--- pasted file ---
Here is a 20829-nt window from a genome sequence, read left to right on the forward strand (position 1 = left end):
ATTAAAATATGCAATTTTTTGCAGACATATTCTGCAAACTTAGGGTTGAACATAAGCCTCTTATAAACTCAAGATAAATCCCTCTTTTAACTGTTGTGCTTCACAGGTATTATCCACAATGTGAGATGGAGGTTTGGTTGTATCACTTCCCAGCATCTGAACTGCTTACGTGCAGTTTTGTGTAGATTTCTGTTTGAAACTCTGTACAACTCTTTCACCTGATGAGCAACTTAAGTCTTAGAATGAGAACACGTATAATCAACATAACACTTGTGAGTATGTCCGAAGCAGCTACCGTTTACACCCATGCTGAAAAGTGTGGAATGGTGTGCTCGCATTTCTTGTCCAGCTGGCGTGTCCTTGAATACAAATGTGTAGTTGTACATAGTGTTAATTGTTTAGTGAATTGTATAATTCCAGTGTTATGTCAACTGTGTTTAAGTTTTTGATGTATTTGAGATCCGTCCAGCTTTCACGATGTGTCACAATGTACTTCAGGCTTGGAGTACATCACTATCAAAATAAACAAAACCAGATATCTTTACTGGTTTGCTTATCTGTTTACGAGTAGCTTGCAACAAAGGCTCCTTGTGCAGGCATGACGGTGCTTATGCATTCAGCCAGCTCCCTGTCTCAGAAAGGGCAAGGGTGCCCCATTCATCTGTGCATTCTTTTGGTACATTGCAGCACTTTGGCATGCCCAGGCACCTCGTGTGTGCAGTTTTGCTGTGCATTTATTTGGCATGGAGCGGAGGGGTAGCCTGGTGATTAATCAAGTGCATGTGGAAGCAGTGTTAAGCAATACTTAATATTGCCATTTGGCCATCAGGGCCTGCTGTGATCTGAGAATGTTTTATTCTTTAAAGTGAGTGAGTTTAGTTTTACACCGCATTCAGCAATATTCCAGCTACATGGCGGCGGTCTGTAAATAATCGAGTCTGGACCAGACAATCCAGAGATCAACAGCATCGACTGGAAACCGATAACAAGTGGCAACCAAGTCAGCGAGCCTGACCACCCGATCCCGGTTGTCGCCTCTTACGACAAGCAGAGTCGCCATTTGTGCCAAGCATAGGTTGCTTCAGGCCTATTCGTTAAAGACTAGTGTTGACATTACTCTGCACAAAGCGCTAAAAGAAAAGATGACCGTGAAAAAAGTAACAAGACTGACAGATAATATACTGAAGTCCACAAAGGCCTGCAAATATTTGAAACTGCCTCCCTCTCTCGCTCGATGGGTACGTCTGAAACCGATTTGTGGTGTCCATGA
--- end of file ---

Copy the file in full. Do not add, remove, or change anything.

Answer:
Here is a 20829-nt window from a genome sequence, read left to right on the forward strand (position 1 = left end):
ATTAAAATATGCAATTTTTTGCAGACATATTCTGCAAACTTAGGGTTGAACATAAGCCTCTTATAAACTCAAGATAAATCCCTCTTTTAACTGTTGTGCTTCACAGGTATTATCCACAATGTGAGATGGAGGTTTGGTTGTATCACTTCCCAGCATCTGAACTGCTTACGTGCAGTTTTGTGTAGATTTCTGTTTGAAACTCTGTACAACTCTTTCACCTGATGAGCAACTTAAGTCTTAGAATGAGAACACGTATAATCAACATAACACTTGTGAGTATGTCCGAAGCAGCTACCGTTTACACCCATGCTGAAAAGTGTGGAATGGTGTGCTCGCATTTCTTGTCCAGCTGGCGTGTCCTTGAATACAAATGTGTAGTTGTACATAGTGTTAATTGTTTAGTGAATTGTATAATTCCAGTGTTATGTCAACTGTGTTTAAGTTTTTGATGTATTTGAGATCCGTCCAGCTTTCACGATGTGTCACAATGTACTTCAGGCTTGGAGTACATCACTATCAAAATAAACAAAACCAGATATCTTTACTGGTTTGCTTATCTGTTTACGAGTAGCTTGCAACAAAGGCTCCTTGTGCAGGCATGACGGTGCTTATGCATTCAGCCAGCTCCCTGTCTCAGAAAGGGCAAGGGTGCCCCATTCATCTGTGCATTCTTTTGGTACATTGCAGCACTTTGGCATGCCCAGGCACCTCGTGTGTGCAGTTTTGCTGTGCATTTATTTGGCATGGAGCGGAGGGGTAGCCTGGTGATTAATCAAGTGCATGTGGAAGCAGTGTTAAGCAATACTTAATATTGCCATTTGGCCATCAGGGCCTGCTGTGATCTGAGAATGTTTTATTCTTTAAAGTGAGTGAGTTTAGTTTTACACCGCATTCAGCAATATTCCAGCTACATGGCGGCGGTCTGTAAATAATCGAGTCTGGACCAGACAATCCAGAGATCAACAGCATCGACTGGAAACCGATAACAAGTGGCAACCAAGTCAGCGAGCCTGACCACCCGATCCCGGTTGTCGCCTCTTACGACAAGCAGAGTCGCCATTTGTGCCAAGCATAGGTTGCTTCAGGCCTATTCGTTAAAGACTAGTGTTGACATTACTCTGCACAAAGCGCTAAAAGAAAAGATGACCGTGAAAAAAGTAACAAGACTGACAGATAATATACTGAAGTCCACAAAGGCCTGCAAATATTTGAAACTGCCTCCCTCTCTCGCTCGATGGGTACGTCTGAAACCGATTTGTGGTGTCCATGA